An NBA basketball player brought his skills back to Bloomington-Normal to help bring more defibrillators to schools.
That device saved his brother's life two years ago.
University High alum Keita Bates-Diop helped put on two basketball clinics as a fundraiser for the Illinois Heart and Lung Foundation so it can buy more defibrillators for schools and other public places.
“Some schools obviously have more money than others, they are able to have more things like that,” Bates-Diop said. “Some schools do not have that luxury, so (we are) just raising money and raising awareness for the schools that can’t do it for themselves."
Bates-Diop, who just completed his rookie season with the Minnesota Timberwolves, recalled getting a call from his mother, Wilma, explaining what had happened to his brother Kai. Keita was immediately on a plane heading home, leaving his classes and basketball at Ohio State behind.
He said it was life-changing to see how his brother survived a near-death experience.
“Stuff like that always brings people closer together,” Bates-Diop said. “We are pretty close now, but we don’t talk about it like when it first happened. We take it as a life experience and he’s grown from it into the man he is becoming.”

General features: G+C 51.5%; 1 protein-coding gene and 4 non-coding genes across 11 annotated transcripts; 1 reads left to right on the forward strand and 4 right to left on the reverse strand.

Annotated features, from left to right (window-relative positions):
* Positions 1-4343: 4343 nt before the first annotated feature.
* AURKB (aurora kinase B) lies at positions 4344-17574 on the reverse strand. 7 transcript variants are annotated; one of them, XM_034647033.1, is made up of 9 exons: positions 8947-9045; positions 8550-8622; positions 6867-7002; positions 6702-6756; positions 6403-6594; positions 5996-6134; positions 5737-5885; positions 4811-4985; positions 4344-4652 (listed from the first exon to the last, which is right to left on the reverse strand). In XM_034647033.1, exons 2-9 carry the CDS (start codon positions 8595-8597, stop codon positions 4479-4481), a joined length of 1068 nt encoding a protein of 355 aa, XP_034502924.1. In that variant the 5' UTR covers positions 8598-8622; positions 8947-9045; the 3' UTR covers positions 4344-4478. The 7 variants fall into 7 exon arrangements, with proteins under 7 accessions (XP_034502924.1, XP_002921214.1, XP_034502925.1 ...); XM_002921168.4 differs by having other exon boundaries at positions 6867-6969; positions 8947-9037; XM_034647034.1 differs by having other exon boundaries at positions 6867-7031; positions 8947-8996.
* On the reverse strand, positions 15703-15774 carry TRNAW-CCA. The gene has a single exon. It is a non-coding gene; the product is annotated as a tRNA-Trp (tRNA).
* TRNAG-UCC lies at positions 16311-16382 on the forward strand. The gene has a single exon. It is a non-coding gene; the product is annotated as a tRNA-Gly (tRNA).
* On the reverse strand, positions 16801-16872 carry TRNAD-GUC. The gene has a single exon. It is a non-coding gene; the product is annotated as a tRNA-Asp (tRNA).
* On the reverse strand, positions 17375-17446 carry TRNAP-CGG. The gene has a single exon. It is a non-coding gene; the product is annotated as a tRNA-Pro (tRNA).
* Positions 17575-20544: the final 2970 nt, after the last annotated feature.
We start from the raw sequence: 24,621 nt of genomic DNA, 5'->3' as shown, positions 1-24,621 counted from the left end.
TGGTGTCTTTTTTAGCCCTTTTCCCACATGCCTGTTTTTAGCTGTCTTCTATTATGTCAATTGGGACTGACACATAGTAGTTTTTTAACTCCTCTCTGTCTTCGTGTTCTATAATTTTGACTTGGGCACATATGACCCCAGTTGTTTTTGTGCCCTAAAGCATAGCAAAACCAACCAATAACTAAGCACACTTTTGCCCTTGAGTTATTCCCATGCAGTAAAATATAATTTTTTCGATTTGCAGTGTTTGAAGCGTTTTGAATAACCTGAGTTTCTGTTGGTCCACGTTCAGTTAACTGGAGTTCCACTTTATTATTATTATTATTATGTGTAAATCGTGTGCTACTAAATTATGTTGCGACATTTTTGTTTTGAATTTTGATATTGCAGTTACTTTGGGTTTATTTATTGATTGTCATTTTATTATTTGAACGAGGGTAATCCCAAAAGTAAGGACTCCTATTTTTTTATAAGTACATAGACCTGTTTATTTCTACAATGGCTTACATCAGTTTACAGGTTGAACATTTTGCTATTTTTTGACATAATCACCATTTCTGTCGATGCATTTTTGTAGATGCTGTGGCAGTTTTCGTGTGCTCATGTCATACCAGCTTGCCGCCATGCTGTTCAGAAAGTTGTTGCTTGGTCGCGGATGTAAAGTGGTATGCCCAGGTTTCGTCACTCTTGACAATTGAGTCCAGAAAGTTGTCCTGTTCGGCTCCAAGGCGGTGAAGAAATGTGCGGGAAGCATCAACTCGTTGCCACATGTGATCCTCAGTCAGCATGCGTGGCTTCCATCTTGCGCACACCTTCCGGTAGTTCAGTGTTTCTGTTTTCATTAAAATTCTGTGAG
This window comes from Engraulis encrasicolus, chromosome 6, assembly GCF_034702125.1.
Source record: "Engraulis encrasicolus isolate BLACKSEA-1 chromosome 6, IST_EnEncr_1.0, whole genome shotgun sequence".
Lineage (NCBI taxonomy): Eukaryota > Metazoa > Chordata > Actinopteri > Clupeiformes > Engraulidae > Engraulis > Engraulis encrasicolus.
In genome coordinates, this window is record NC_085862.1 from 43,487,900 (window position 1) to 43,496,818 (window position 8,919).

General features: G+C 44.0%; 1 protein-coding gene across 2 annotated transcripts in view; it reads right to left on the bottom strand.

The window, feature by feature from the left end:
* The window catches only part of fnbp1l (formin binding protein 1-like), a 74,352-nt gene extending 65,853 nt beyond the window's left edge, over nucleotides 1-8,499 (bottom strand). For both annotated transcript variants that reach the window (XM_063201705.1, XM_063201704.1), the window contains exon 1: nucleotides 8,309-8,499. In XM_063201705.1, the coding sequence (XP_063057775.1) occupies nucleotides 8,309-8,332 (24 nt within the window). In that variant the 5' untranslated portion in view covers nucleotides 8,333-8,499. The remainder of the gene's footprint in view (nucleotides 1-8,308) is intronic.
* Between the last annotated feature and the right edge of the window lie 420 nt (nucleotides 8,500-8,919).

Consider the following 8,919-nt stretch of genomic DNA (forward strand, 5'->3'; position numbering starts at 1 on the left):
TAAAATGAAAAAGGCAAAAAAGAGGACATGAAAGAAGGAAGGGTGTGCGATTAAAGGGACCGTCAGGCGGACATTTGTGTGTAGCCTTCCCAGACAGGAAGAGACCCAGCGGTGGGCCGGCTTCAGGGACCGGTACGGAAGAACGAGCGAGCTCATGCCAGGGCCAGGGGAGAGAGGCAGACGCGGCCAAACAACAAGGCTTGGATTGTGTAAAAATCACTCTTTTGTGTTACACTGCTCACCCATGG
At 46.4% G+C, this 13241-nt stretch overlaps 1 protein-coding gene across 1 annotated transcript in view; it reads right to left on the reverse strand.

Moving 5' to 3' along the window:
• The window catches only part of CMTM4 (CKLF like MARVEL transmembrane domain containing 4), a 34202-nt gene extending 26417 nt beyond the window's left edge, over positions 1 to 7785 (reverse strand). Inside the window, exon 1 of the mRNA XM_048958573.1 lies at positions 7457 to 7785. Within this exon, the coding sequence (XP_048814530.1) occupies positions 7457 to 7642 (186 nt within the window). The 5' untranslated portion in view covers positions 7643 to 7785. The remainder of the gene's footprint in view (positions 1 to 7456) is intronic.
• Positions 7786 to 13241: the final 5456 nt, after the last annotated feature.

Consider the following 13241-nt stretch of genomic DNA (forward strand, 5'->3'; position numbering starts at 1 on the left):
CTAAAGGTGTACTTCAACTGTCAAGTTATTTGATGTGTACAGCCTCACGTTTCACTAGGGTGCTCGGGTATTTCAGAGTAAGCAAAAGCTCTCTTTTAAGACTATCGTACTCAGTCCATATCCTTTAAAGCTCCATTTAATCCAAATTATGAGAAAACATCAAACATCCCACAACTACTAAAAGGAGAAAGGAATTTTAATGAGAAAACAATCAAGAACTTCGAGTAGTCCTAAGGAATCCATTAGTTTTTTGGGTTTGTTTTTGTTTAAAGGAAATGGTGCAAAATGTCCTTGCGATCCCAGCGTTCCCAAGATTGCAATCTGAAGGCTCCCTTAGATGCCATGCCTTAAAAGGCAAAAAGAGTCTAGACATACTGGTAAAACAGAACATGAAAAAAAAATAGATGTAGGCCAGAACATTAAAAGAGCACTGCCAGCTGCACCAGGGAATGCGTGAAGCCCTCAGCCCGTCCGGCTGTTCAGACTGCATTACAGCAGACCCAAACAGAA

Kai Bates-Diop has had to give up playing basketball since his cardiac arrest in 2017, but he plans to stay involved in the game. He coordinated the clinics and is studying to become a sports psychologist. He plans to attend Butler University in the fall.
The clinics were for youths in grades 3 through 8.
Lisa Slater, executive director of the IHLF, said approxiately 75 youth attended the basketball camps, raising about $2,000 for new defibrillators.
The IHLF and the Bates-Diop family said they hope to make them an annual event.
WGLT depends on financial support from users to bring you stories and interviews like this one. As someone who values experienced, knowledgeable, and award-winning journalists covering meaningful stories in Central Illinois, please consider making a contribution.